The purpose of this study was to determine whether gender differences in empathy reflect differences in self-rated emotion, and whether they are influenced by the nature of the target of the empathy (friend or enemy). 24 men and 36 women were asked to rate how much happiness, sadness, and anger they would feel if each of ten scenarios happened to themselves, and how they would feel if it happened to a friend or enemy. Overall, women rated themselves as feeling more happiness and sadness than men, whether the event happened to themselves, or to a friend or enemy. This suggests gender differences in self-reported empathy may be due to differences in general emotional responsiveness. An empathy score was computed by subtracting, for each scenario, the rating for the other person from the rating for self. Women showed a greater difference between friend and enemy than men.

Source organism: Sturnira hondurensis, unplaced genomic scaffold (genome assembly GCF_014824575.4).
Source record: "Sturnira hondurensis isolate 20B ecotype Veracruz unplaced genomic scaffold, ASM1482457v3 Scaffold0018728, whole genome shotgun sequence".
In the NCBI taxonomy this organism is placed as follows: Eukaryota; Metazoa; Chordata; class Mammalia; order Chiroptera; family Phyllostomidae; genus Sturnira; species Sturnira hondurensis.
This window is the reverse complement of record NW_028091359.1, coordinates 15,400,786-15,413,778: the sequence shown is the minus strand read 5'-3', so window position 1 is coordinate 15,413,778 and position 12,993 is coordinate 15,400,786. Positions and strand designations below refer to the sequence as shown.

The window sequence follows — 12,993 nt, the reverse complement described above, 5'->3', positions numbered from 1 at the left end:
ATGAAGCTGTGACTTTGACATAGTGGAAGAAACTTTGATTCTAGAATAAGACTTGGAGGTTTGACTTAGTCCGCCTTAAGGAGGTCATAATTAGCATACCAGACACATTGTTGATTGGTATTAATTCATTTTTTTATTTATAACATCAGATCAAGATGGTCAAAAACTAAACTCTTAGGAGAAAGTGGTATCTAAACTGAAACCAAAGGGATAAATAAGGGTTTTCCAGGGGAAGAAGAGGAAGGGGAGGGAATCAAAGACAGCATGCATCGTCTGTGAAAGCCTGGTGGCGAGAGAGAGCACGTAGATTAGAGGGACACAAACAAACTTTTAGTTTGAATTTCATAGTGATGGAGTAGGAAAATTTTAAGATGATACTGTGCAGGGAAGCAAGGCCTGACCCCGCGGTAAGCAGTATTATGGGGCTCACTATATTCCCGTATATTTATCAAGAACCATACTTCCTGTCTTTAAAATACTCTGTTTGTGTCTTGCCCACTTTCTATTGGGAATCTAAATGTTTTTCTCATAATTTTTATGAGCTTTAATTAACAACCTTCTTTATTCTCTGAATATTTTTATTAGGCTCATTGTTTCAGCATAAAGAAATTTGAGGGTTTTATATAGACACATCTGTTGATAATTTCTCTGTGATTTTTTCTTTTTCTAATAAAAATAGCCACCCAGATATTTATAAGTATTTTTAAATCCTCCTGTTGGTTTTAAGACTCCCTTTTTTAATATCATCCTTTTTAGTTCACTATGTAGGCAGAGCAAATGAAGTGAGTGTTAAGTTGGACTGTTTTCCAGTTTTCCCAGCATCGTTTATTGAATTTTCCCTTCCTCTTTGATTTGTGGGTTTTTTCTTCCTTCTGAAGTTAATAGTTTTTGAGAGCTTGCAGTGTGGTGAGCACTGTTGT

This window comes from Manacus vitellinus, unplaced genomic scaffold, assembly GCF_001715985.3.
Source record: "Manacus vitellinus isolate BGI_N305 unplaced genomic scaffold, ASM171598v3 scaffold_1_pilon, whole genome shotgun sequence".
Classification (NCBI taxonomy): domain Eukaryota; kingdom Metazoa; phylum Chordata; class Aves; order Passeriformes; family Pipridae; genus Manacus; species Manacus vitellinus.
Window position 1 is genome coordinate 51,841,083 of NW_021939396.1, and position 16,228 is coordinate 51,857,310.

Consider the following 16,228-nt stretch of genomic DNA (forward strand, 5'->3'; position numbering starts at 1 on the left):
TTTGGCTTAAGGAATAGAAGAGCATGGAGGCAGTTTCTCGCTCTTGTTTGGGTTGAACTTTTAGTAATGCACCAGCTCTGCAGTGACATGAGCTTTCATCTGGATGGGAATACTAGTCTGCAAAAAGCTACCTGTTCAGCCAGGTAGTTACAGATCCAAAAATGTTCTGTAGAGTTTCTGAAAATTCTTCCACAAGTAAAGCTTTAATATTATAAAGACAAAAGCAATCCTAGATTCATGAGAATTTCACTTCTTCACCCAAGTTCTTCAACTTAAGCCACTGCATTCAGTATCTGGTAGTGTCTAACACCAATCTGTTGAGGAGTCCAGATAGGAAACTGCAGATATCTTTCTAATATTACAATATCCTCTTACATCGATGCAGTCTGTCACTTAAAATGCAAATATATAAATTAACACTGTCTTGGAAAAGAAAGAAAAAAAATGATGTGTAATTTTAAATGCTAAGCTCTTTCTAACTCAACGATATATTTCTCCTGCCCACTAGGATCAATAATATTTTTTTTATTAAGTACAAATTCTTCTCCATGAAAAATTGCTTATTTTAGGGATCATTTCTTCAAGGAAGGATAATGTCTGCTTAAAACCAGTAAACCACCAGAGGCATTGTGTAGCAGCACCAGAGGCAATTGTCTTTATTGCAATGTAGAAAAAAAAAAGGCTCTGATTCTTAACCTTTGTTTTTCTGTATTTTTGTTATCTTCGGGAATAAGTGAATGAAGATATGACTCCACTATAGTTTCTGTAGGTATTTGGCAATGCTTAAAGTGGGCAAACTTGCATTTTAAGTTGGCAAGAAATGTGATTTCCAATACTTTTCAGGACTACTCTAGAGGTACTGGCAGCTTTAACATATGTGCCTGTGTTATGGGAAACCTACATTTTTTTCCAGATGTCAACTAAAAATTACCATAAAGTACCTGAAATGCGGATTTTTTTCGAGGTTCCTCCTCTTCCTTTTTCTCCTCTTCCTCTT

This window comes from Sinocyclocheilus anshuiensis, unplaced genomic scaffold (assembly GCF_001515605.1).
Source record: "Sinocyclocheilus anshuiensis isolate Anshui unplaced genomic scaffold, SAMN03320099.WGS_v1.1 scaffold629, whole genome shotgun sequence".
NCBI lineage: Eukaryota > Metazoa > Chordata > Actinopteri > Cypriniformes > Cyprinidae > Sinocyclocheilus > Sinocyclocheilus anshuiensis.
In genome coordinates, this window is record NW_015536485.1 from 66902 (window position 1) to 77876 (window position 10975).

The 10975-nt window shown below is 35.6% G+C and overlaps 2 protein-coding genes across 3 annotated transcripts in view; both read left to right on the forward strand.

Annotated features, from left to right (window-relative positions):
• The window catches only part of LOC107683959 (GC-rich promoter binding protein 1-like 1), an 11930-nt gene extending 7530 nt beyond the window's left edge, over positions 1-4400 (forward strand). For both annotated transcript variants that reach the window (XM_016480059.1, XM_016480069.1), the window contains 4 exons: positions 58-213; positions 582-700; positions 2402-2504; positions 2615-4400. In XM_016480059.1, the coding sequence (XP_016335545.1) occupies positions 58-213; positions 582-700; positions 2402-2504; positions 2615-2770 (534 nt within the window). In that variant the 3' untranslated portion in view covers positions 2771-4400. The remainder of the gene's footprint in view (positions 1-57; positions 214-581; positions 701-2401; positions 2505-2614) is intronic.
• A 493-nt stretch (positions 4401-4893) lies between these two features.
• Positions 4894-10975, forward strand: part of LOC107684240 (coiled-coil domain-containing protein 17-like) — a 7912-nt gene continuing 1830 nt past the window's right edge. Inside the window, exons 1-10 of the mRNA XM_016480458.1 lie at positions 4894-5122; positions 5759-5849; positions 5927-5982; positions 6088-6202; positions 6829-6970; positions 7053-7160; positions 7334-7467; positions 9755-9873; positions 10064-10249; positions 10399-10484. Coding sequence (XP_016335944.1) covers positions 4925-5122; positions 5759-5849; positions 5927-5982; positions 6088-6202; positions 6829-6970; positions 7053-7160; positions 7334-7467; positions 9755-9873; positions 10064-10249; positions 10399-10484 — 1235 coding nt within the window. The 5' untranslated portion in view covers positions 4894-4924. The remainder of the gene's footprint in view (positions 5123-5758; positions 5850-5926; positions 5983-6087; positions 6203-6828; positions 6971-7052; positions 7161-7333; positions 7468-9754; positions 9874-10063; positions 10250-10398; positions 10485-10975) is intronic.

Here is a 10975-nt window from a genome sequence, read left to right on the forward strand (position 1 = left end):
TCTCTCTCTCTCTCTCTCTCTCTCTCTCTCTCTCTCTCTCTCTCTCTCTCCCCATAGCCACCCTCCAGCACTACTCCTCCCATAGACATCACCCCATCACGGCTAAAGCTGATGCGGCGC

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Rueckert, L., Branch, B., & Doan, T. (2011). Are gender differences in empathy due to differences in emotional reactivity? Psychology, 2, 574-578. Retrieved from http://neiudc.neiu.edu/psyc-pub/16.